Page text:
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Friday, December 21, 2012

‘Zero Dark Thirty’ Is A Thrilling Work Of Journalism Come To Life


Zero Dark Thirty:  5 out of 5
George:  I want to make something absolutely clear. If you thought there was some working group coming to the rescue, I want you to know that you’re wrong. This is it. There’s nobody else hidden away on some other floor.  There is just us and we are failing.
Sorry to reiterate the title, but Zero Dark Thirty is in fact a thrilling work of journalism come to life.  This is not a film that relies on sensational action sequences to depict the hunt for Osama bin Laden, nor is it a film that eventually finds the wonderful Jessica Chastain eventually strapping on night goggles, picking up a gun, and joining S.E.A.L. Team Six to raid his compound.  Zero Dark Thirty is an excellent procedural film about methods and process, as it depicts the hunt for Bin Laden in obsessive detail.  This entire film is based on research, but that also does not mean it is the exact version of what happened.  This is a film about a fierce woman’s pursuit to solve a problem and the people involved in the procedural tactics of getting that work done.  It just happens to be that this work is based on the story of the world’s greatest manhunt.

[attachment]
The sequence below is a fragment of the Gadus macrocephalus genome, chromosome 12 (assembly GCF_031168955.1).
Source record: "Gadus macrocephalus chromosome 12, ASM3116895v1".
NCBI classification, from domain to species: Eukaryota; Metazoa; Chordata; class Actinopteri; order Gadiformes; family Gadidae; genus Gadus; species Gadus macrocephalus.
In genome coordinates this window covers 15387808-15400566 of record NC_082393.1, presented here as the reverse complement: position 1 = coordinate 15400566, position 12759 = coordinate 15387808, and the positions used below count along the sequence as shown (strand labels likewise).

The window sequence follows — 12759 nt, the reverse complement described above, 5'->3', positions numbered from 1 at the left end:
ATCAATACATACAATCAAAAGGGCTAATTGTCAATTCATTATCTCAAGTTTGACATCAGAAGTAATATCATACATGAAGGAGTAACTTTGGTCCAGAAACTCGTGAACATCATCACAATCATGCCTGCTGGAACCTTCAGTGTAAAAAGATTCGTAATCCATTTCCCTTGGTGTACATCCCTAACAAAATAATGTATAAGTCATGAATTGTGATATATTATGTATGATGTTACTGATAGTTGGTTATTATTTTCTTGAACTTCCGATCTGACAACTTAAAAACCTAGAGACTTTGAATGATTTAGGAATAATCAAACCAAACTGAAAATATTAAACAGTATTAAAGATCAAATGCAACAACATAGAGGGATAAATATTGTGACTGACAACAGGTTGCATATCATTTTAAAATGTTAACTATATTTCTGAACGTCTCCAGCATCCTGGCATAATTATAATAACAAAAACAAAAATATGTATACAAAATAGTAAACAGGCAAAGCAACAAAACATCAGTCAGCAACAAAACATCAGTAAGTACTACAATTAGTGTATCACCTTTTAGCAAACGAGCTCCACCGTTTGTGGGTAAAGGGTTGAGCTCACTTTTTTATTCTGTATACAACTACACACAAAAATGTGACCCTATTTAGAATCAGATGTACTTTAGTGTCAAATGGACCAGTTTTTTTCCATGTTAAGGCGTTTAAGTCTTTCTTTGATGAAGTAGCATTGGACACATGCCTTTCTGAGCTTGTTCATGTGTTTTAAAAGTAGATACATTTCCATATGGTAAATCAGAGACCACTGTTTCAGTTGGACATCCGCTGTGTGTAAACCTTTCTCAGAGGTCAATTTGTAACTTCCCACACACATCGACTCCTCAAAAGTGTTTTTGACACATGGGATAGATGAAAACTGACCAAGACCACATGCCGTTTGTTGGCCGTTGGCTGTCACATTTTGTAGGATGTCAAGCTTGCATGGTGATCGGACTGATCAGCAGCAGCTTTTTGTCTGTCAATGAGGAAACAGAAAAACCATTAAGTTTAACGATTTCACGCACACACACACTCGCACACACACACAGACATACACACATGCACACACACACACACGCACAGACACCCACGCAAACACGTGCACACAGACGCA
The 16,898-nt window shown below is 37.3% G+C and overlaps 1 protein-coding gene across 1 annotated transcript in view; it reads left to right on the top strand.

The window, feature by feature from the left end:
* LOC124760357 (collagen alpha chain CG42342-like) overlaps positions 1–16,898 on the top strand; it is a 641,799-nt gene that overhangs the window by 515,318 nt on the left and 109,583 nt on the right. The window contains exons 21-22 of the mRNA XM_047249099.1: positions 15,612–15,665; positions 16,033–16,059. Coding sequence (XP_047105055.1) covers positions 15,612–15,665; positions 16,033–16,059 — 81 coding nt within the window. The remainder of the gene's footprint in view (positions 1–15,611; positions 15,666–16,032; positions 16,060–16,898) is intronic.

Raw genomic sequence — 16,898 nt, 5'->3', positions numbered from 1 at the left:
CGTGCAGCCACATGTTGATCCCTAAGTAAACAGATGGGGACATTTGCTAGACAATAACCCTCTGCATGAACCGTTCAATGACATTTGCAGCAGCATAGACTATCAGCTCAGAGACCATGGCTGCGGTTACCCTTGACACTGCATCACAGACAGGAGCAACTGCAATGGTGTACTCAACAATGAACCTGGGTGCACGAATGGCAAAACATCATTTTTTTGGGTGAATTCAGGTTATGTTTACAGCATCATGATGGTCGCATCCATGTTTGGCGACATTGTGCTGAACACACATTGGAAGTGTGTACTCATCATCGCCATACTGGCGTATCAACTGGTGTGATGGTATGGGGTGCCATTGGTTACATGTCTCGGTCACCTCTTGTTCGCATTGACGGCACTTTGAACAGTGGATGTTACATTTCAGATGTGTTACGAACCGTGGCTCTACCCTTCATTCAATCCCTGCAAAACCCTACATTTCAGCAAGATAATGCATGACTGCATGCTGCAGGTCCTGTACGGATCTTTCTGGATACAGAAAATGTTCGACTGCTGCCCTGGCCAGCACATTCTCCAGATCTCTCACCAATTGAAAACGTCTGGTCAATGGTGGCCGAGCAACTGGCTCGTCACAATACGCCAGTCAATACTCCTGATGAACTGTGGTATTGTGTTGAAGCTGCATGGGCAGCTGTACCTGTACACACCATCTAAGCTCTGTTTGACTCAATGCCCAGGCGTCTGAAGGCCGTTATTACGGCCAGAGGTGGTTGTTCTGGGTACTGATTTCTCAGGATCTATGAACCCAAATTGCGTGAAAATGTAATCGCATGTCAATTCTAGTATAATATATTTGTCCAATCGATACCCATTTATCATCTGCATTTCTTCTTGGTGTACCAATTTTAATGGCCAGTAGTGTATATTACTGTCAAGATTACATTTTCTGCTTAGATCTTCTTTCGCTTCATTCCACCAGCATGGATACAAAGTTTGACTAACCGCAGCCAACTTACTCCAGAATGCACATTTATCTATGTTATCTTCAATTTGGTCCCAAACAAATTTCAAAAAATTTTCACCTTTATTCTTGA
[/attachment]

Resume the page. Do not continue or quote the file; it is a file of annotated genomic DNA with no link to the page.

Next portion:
To make it even clearer, this film is a chronicle of the decade-long hunt for al-Qaeda terrorist leader Osama bin Laden, following the 9/11 attacks, and his death at the hands of the Navy S.E.A.L. Team Six in May, 2011.  The film opens with the sounds of an actual recorded call from inside one of the twin towers during the attacks, played against a black screen.  It sets a mood for the film and takes off from there.  We are then introduced to CIA Analyst Maya (Jessica Chastain), two years later, as she arrives at a CIA black site in Pakistan and watches a colleague, Dan (Jason Clarke), torture a detainee.  She has a sense of revulsion at first, but when alone with the detainee and asked for help, her response is simple, “You can help yourself by being truthful. ”

From here, years go by, as Maya continues to do everything she can to put it all together, locate new sources of information, and chase down new leads.  She becomes hardened in the process, speaking louder and more confidently than any of her colleagues and superiors.  Eventually everything is narrowed down to one location, which is a possible exact position of where bin Laden is hiding.  It then becomes a matter of how to proceed.